In the 18th century most English children did not go to school, or if they did they only went for a short time. Most towns of any size had grammar schools which had originally been founded for able children of every class, but were by this time catering mainly for the sons of the wealthier merchants, and their teaching, which was based on the classics, was inappropriate for the new industrial age. In St Albans this was the King Edward VI's Grammar School, which was held in the Lady Chapel of the Abbey, until it moved to the medieval Abbey Gateway (formerly the town gaol) and it is still situated next to the gateway. In 1839 the head master was the Rev William Mogg BOWEN. In 1898 the head master was the Rev Frank WILLCOX, the second master was Rev George J YATES, and the assistant masters were C H ASHDOWN, Herr F X KELLER, and Lionel A FANSHAWE.
By the beginning of the 19th century sons of the middle classes went to the many private schools which were growing up, in addition to the "Dame Schools" which may have been no more than an elderly lady teaching a few children in a single room as a way of earning a few pennies. In 1839 there were several schools in St Peters Street. Jane CROWTHER ran a boarding school, the Rev Andrew DONALD had a day school, while Mrs M LOMAX had both day and boarding pupils. There were several other schools in the town. Mary BROWNE had a preparatory school in College Street. In Holywell Hill Thomas TYLER had a day school while Thomas CLARE had a boarding school. John GOODLAND had a day school in Dagnall Lane, John STEBBINGS had a day school in Spencer Street, while Susan MILLS had a boarding and day school in Verulam Street. Schools of this type continued and the most notable change apparent in the 1898 trades directory was the appearance of schools for girls:
Mrs Harry Macauley BAIRD & Miss Dorothy BAIRD, private day & boarding school for young ladies, 22 Worley Road.
E C & M BAMFORTH, private school, 24 London Road.
Miss Sarah Anne FRESHWATER, private day school, 18 Marlborough Road.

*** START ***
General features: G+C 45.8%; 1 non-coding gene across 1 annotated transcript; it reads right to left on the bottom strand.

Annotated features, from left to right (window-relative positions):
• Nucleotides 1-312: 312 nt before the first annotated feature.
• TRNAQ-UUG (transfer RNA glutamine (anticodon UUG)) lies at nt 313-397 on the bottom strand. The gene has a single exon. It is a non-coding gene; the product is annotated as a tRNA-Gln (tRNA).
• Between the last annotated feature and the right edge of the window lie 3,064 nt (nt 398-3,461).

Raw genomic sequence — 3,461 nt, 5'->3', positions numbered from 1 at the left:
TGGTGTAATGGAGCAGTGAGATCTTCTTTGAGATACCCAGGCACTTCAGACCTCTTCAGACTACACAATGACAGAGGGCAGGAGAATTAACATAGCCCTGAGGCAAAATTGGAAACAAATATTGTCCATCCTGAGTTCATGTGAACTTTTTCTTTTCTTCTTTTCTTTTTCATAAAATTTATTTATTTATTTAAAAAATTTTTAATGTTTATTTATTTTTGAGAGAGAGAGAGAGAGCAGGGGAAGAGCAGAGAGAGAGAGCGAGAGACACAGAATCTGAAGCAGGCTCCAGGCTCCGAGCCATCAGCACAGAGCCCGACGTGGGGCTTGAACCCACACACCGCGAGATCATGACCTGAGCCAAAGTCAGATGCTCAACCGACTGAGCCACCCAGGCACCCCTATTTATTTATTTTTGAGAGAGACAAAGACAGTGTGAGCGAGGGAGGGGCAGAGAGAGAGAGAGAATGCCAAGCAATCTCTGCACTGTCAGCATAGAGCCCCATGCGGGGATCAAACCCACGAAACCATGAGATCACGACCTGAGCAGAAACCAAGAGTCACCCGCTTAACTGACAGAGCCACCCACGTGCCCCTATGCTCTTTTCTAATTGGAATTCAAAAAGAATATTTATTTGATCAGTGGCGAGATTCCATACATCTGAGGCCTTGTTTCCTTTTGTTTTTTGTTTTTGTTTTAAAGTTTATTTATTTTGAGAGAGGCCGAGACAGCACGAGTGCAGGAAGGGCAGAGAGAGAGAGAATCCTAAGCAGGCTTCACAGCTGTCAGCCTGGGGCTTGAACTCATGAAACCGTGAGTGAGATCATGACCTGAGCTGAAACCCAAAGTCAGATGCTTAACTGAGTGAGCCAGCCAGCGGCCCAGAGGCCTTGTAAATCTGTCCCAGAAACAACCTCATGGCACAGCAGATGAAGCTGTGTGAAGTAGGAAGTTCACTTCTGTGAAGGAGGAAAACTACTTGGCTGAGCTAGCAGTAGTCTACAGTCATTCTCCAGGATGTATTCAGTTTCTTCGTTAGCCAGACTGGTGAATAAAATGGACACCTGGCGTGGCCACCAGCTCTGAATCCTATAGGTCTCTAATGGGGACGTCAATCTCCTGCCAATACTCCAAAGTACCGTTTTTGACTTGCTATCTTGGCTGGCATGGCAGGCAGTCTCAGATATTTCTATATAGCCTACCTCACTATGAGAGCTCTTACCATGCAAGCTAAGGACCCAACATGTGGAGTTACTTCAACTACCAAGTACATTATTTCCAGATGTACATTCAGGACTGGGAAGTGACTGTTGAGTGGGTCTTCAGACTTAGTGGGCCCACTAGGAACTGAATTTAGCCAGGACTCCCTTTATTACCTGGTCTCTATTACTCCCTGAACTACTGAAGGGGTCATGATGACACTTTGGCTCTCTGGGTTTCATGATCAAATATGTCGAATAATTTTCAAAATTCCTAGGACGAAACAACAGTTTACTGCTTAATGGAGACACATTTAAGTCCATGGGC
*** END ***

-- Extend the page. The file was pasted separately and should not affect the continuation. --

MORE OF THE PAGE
Jackson HARRISON, F.R.G.S., principal & head master of Claremont House School, Alma Road
Miss HORNSBY, boarding school for young ladies, Rowlatts, Hillside Road
Miss Grace LEE, head mistress, St Albans High School for Girls and Kindergarten for Boys & Girls, 31 Holywell Hill
Miss Fanny PALMER, ladies' boarding school, Upper Lattimore Road
James THORNHILL, principal & head master of Oxford House Boarding School for boys & girls, Bricket Road.
By the 1830s National School (run by the Anglican Church) and others church schools run by the non-conformists were beginning to appear. In 1839 the St Albans National School was in Cock Lane, with M A TAYLOR as master, while the Rev P V COLEMAN was at the Unitarian School in Dagnall Lane. There was also an infants school in Cross street under Harriet HENSHAW, and a school in the newly built Union Workhouse, with C J & S FOX as masters. By 1898 the number of National schools had increased. They were situated Bernard Street under Miss Ellen HIBBERT; Verulam Road under Mr & Mrs Fred GARNER; the Abbey School in Spicer Street under Herbert Robert Wilton HALL (master), Mrs Mary Jane DEED (mistress) and Miss Annie SKEIF (infant's mistress); St Michael's mixed under William SAIT (master) and Mrs Ruth SAIT (mistress); St Michael's infants under Miss Frances STOTT; and St Stephen's in Watford Road under Miss Annie PRIESTLEY. The mistress at the Cross Street infants school was Miss Charlotte STACEY. There was also St Peter's Church girls and infants school with Miss Fanny DEED as mistress and Mrs Janet MOLLOY as infants' mistress. Sir J. Blundell MAPLE had erected a mixed school on his estate at Childwick Green, with Miss Louisa HODGES as mistress.
In the 1870s the demand to extend education led to the creation of the Board Schools, which were run by locally elected school board. In 1880 education was made compulsory to the age of 10, and in 1891 this elementary education was made free. The Hatfield Road Board School for boys was build in 1881 & enlarged in 1885, and in 1898 the master being John ROE. The Alma Road girls and infants school was built in 1882 and enlarged 1890, the 1898 mistresses being Mrs Mary Jane DEED and Miss Mary MCKIE. In addition a girls and infants school was built at Garden Fields under Mrs Olivia LAMB, while the school on Bernards Heath, under Frank GLADWELL and Miss Alice MITCHELL, was run by the Sandridge School Board.
The increased interest in education lead to the St Albans Public Library and Reading Room (Charles PLOWMAN, librarian; Alfred Herbert DEBENHAM, sec.), in Victoria Street (now converted to a pub), being erected in 1880 by public subscription. The Classes of the School of Science and Art were held there (George GAFFE F.C.O., principal; Miss Rose WHITE hon. sec.), and a Technical School (James Thomas BAILEY, master) was erected at the rear in 1894.
Day School Education in St
Historical Records of St Albans
History of St Albans School
St Albans High
School for Girls
The early 19th century
from trade directories
Page updated August 2008